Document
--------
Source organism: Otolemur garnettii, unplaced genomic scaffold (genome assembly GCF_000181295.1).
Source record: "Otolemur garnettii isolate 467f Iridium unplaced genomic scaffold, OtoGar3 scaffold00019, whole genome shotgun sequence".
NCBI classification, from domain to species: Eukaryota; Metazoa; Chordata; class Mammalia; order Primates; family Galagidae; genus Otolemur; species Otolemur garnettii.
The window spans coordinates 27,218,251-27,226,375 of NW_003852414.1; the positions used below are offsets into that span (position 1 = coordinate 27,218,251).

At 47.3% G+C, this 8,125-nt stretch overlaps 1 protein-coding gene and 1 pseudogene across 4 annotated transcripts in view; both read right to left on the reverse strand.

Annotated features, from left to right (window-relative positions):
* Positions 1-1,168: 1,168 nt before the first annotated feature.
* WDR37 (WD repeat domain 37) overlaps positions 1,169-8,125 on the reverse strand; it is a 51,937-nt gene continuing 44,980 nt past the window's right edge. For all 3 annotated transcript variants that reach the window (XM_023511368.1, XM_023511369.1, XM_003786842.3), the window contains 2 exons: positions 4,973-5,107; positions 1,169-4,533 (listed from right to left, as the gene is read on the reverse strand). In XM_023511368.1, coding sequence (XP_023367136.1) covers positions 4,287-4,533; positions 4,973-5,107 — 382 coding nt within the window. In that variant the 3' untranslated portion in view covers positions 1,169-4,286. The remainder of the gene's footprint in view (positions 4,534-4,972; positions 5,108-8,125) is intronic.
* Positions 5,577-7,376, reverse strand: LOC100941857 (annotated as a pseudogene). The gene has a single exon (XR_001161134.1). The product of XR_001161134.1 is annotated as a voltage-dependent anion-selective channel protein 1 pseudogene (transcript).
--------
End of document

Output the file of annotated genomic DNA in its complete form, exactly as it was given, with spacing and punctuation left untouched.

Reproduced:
Source organism: Otolemur garnettii, unplaced genomic scaffold (genome assembly GCF_000181295.1).
Source record: "Otolemur garnettii isolate 467f Iridium unplaced genomic scaffold, OtoGar3 scaffold00019, whole genome shotgun sequence".
NCBI classification, from domain to species: Eukaryota; Metazoa; Chordata; class Mammalia; order Primates; family Galagidae; genus Otolemur; species Otolemur garnettii.
The window spans coordinates 27,218,251-27,226,375 of NW_003852414.1; the positions used below are offsets into that span (position 1 = coordinate 27,218,251).

At 47.3% G+C, this 8,125-nt stretch overlaps 1 protein-coding gene and 1 pseudogene across 4 annotated transcripts in view; both read right to left on the reverse strand.

Annotated features, from left to right (window-relative positions):
* Positions 1-1,168: 1,168 nt before the first annotated feature.
* WDR37 (WD repeat domain 37) overlaps positions 1,169-8,125 on the reverse strand; it is a 51,937-nt gene continuing 44,980 nt past the window's right edge. For all 3 annotated transcript variants that reach the window (XM_023511368.1, XM_023511369.1, XM_003786842.3), the window contains 2 exons: positions 4,973-5,107; positions 1,169-4,533 (listed from right to left, as the gene is read on the reverse strand). In XM_023511368.1, coding sequence (XP_023367136.1) covers positions 4,287-4,533; positions 4,973-5,107 — 382 coding nt within the window. In that variant the 3' untranslated portion in view covers positions 1,169-4,286. The remainder of the gene's footprint in view (positions 4,534-4,972; positions 5,108-8,125) is intronic.
* Positions 5,577-7,376, reverse strand: LOC100941857 (annotated as a pseudogene). The gene has a single exon (XR_001161134.1). The product of XR_001161134.1 is annotated as a voltage-dependent anion-selective channel protein 1 pseudogene (transcript).